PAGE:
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I watched the movies, and I took a shine to Frodo. Then I got LoTR and Silmarillion books, and I started liking Eowyn, Maedhros and Lomion, and the rest is history.
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Old 06-15-2019, 02:51 PM   #52
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I was a young science fiction fan and wanted to try fantasy. By reputation, The Hobbit was among the best. The other fourth grade class was reading it and I borrowed a copy. When I finished, I learned about the sequel and read that. The rest is history (and well-documented elsewhere).
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Old 04-23-2020, 07:44 PM   #53
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Pipe By you

I was introduced to Tolkien by TheGreatElvenWarrior. Since Tolkien is her life, and I am her partner, I had an obligation to read The Hobbit then Lord of the Rings. So we read the Hobbit together, then we read Lord of the Rings together. Right after then we watched all the Peter Jackson movies (extended versions.) I appreciate how unfamiliar I was with the plot and most characters because the read was always surprising and totally exciting.
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Old 04-24-2020, 01:15 PM   #54
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I was introduced to Tolkien by TheGreatElvenWarrior. Since Tolkien is her life, and I am her partner, I had an obligation to read The Hobbit then Lord of the Rings. So we read the Hobbit together, then we read Lord of the Rings together. Right after then we watched all the Peter Jackson movies (extended versions.) I appreciate how unfamiliar I was with the plot and most characters because the read was always surprising and totally exciting.
That is actually really cool. I don't remember not knowing what happens, so I'm curious about what your thoughts were reading through it for the first time. Do the cliffhangers actually work? Who do you cheer for the most? How do you imagine the characters? *hovers excitedly*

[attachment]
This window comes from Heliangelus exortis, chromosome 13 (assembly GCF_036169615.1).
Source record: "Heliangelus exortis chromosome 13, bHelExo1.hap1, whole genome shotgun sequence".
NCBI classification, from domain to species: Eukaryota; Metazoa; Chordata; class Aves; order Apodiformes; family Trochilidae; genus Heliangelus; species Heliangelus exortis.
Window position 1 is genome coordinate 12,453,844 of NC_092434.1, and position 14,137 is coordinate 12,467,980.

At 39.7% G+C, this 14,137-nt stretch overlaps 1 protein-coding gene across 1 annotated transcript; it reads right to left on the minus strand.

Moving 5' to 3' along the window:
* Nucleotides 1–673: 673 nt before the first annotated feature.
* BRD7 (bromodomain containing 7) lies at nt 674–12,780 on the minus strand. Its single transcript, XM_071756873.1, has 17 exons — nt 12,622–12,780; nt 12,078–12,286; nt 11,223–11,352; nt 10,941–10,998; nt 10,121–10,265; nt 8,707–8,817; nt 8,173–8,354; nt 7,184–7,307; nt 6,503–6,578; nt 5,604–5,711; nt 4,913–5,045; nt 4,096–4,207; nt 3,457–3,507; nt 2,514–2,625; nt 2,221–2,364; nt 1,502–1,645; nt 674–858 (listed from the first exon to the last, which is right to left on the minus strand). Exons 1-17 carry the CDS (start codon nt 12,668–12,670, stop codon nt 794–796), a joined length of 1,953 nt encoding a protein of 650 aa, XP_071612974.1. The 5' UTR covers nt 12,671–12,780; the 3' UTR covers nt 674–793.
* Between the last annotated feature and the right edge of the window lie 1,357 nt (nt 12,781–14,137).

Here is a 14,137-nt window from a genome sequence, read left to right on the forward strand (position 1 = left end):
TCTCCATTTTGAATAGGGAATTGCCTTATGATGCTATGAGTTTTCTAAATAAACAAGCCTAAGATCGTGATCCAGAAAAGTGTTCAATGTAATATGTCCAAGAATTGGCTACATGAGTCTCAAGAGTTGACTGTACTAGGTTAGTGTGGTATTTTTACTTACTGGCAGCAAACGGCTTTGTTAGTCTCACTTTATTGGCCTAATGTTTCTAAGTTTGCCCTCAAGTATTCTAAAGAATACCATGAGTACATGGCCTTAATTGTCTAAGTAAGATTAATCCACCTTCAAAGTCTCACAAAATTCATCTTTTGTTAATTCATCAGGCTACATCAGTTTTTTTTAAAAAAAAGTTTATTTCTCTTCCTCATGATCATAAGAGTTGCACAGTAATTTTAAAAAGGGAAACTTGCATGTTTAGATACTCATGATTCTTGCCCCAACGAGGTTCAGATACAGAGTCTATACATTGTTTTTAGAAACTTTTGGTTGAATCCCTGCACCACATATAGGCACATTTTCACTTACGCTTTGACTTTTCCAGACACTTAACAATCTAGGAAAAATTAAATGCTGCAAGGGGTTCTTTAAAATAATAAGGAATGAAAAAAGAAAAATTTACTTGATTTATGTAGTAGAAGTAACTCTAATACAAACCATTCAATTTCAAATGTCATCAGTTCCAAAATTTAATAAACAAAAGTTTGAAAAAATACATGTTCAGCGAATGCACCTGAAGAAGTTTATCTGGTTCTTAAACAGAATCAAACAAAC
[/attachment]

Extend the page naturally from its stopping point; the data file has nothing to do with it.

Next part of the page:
Also, on a similar note, may I suggest the Chapter by Chapter forum? A good place to post chapter-specific questions and impressions [which I personally love reading, hence the selfish moment].
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Old 04-24-2020, 02:56 PM   #55
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Well, I was about 9 or 10, and read a lot (we didn't have TV). So I was a regular at our little post library, which had some wonderful books thanks to the way the Army had stocked them in the late 40s. These included leatherbound quarto 1st Editions of all the Baum Oz books, which I read through. Having run out of Oz, I asked the Librarian "Have you got anything else like that?" And so I went home with The Hobbit. This was a first-edition text, "false" version of Riddles in the Dark (with color plates including the eagle, ergo a 1st US printing, but sadly in library binding)- and also no ad blurb for the Lord of the Rings, so it was actually some time and many readings (and library fines) before I learned there was a sequel!

But eventually I did - from Marty Trinkle, the chaplain's daughter - and since the library didn't have the LR I went up to the Stars & Stripes bookstore and had Guni special-order it for me- the original Ballantine boxed set with the ghastly Remington covers.
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Old 04-27-2020, 08:20 PM   #56
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That is actually really cool. I don't remember not knowing what happens, so I'm curious about what your thoughts were reading through it for the first time. Do the cliffhangers actually work? Who do you cheer for the most? How do you imagine the characters? *hovers excitedly*